DTI ratio. The maximum DTI ratio is 50%, but you may need a higher credit score to qualify for a cash-out refinance with an LTV ratio above 75% if you don’t meet automated underwriting guidelines.
Cash reserves. The same rules that apply to purchase loan reserves apply to most refinance loans. There are two scenarios that usually require more cash for reserves:
- Cash-out refinances on two- to four-unit homes with credit scores 680 to 699 may require 12 months of payment reserves
- Cash-out refinances with DTI ratios of 45% or higher require proof of six months of payment reserves
Home value. If you refinance to reduce your rate or term, you’re more likely to get an appraisal waiver than if you’re tapping equity with a cash-out refinance. If you do need an appraisal, make sure your home looks like the homes for sale in your neighborhood, because the appraiser will compare your home to recent sales and current listings.
Title. Your refinance lender will check for new liens on your home and require a new title insurance policy. You may have to jump through extra hoops if you’ve taken out a HELOC or home equity loan, or financed a solar system installation since you bought your home.
Property types. Fannie Mae sets lower LTV ratio limits on refinancing the following property types:
- Second homes
- Investment properties
- Two- to four-unit homes
- Manufactured homes
Occupancy types. Second homes and investment properties come with some extra guidelines. In general:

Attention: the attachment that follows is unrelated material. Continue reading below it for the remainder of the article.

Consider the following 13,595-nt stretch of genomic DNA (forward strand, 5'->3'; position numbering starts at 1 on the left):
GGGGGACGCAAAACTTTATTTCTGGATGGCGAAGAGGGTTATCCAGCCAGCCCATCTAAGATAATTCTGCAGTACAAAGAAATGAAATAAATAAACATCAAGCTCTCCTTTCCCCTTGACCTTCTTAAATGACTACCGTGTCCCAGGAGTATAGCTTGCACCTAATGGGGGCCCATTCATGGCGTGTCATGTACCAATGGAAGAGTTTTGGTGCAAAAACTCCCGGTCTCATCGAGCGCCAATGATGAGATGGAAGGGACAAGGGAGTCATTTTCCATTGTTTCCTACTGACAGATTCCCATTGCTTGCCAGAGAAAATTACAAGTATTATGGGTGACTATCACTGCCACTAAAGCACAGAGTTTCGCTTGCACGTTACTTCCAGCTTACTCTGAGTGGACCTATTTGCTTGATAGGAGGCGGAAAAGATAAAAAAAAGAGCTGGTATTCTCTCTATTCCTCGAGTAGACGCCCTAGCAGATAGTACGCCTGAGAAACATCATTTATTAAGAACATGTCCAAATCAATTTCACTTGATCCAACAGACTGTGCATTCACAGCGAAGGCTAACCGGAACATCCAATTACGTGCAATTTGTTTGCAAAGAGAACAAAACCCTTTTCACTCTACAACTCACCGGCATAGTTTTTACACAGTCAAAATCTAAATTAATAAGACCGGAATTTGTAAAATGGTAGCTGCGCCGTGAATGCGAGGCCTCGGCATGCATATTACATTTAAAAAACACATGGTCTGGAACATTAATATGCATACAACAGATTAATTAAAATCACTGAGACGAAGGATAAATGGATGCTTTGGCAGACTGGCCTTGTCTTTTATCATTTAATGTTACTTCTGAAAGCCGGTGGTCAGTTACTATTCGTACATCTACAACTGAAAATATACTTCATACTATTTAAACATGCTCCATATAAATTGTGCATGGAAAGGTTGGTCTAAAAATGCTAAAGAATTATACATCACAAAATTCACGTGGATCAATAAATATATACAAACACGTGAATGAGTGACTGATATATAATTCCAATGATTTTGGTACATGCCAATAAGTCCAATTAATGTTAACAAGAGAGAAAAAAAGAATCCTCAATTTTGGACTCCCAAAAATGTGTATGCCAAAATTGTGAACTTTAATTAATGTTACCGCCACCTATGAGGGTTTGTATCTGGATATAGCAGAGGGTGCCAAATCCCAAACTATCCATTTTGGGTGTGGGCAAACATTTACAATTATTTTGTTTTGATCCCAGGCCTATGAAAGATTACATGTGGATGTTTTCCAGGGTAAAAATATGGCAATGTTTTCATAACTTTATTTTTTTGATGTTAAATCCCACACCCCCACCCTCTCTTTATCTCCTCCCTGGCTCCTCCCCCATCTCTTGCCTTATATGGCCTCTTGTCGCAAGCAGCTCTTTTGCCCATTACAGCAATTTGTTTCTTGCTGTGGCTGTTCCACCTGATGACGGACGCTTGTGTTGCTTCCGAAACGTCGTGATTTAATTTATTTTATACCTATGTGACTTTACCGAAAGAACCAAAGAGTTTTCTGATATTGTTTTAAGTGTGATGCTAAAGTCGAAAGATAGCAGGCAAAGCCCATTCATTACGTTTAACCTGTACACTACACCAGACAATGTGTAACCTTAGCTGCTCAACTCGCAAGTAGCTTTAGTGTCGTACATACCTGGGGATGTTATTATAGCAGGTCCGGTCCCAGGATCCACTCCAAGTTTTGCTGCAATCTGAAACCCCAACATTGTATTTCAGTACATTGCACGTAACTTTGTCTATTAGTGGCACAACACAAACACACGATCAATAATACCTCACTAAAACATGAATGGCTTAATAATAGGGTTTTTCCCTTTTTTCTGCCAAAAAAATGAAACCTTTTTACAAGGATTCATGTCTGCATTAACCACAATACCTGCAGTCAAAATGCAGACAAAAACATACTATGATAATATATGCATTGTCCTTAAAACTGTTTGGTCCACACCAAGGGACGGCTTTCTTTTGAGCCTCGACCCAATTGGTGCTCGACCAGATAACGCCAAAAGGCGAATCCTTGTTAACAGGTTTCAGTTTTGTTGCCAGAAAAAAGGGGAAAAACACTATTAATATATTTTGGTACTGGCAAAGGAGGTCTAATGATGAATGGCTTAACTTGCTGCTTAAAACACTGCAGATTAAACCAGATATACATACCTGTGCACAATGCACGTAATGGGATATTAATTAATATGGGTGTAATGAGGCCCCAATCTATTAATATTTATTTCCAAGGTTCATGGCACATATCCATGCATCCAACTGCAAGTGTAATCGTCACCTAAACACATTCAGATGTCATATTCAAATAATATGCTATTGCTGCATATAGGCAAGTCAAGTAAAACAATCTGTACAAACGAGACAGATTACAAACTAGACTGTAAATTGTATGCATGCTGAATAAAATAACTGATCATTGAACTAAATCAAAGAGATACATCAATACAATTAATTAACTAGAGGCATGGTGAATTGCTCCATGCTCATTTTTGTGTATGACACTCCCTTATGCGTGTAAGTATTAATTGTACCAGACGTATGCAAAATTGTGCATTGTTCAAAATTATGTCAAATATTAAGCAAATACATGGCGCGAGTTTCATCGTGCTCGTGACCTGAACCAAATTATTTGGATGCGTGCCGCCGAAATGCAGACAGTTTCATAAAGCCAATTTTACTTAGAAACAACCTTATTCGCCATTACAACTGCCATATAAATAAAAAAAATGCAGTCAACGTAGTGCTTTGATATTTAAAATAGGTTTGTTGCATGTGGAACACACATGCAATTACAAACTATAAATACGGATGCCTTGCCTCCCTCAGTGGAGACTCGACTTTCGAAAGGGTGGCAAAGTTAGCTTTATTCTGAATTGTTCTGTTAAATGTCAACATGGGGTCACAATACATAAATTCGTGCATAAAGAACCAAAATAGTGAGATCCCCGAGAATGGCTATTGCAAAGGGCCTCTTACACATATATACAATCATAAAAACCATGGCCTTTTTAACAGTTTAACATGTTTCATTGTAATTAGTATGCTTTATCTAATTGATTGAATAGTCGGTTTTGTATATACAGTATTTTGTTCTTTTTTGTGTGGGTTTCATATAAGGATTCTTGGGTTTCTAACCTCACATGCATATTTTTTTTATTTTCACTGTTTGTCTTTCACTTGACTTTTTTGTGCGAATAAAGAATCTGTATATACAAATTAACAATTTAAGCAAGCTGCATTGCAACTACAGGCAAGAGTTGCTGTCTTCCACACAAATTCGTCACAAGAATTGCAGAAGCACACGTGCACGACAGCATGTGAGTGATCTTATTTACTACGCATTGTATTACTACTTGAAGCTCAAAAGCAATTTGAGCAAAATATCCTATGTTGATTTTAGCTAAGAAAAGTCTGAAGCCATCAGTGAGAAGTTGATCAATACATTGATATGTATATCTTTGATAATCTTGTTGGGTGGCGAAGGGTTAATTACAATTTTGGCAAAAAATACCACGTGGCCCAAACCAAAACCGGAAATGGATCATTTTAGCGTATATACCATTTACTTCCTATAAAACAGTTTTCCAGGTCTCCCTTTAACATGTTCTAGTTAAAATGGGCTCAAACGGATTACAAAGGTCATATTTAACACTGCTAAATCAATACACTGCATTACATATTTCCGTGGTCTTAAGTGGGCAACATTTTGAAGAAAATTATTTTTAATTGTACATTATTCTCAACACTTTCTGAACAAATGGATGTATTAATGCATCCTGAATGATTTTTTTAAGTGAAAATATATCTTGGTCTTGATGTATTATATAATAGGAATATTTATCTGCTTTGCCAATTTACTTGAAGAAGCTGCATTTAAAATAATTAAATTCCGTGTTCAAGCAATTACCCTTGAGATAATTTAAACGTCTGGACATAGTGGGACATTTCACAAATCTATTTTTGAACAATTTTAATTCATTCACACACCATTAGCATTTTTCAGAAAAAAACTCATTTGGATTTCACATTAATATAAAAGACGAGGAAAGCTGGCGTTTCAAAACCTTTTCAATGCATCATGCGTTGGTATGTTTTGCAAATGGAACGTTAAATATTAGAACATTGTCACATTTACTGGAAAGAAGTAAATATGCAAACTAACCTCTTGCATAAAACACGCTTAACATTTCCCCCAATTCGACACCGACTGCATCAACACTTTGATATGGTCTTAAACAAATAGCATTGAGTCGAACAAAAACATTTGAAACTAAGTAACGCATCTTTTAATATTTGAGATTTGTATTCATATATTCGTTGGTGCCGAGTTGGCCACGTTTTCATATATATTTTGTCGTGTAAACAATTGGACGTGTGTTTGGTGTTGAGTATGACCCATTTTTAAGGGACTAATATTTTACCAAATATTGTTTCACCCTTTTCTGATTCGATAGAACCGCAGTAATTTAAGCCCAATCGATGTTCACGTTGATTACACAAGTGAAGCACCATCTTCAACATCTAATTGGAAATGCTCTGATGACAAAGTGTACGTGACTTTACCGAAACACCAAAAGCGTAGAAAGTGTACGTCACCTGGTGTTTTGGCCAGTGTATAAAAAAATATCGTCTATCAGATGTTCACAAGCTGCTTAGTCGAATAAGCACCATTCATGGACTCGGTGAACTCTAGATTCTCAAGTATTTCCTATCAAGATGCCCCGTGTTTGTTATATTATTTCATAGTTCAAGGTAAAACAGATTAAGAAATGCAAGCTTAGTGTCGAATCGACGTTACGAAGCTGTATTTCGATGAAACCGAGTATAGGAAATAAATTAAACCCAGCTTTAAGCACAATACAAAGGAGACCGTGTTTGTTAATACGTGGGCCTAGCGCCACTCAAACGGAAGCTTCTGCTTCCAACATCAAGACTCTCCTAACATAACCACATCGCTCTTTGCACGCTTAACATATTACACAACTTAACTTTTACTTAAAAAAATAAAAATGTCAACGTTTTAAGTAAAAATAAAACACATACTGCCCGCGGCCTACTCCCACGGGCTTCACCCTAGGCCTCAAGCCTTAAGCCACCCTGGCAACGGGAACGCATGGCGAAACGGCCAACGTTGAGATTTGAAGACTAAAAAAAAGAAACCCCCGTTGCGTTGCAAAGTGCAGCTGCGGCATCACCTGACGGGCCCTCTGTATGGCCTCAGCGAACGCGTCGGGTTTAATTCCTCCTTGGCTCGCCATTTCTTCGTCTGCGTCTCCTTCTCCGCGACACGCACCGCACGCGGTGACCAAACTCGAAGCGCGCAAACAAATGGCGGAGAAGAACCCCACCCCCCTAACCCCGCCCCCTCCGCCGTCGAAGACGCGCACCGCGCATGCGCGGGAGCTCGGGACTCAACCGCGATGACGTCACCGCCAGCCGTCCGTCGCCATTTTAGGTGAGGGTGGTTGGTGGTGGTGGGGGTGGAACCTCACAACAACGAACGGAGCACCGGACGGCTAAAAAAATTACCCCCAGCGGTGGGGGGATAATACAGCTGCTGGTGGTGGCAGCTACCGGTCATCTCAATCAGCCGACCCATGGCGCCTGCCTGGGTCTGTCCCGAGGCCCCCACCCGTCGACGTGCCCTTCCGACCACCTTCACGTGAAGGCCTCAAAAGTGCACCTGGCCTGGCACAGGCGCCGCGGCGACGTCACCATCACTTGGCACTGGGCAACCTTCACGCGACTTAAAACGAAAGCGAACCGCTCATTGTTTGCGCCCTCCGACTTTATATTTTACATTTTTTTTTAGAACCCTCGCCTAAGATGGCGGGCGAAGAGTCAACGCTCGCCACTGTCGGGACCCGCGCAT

- You’ll be restricted to a lower LTV ratio
- You’ll need more cash reserves to qualify
- You’ll need higher credit scores to qualify
Mortgage insurance. You’ll need mortgage insurance if your refinance LTV ratio is more than 80%.
Fannie Mae interest rates: Changes in 2023
The Federal Housing Finance Agency (FHFA) announced changes to upfront fees lenders are required to pay that may affect the interest rate you’re charged for a Fannie Mae mortgage. Changes shaded in red will likely lead to a higher rate quote, while changes in green mean you may end up with a lower rate after the changes take effect on May 1, 2023.
- A higher rate may result for borrowers with a down payment between 5% and 20% and credit scores between 680 and 779
- Those with a down payment less than 25% and credit scores between 620 and 679 may get a lower rate
Investment properties and two- to four-unit homes
Pros and cons of a Fannie Mae mortgage vs. a government-backed mortgage
|You won’t pay mortgage insurance with a 20% down payment||You’ll pay higher mortgage insurance premiums if your credit scores are lower|
|You can buy a primary, second or investment home||You’ll need higher credit scores to qualify|
|You can borrow more than FHA loan limits allow||You’ll have to wait longer to qualify after a bankruptcy or foreclosure|
|You may not need a home appraisal||You won’t qualify for the HomeReady program if you make more than the income limits|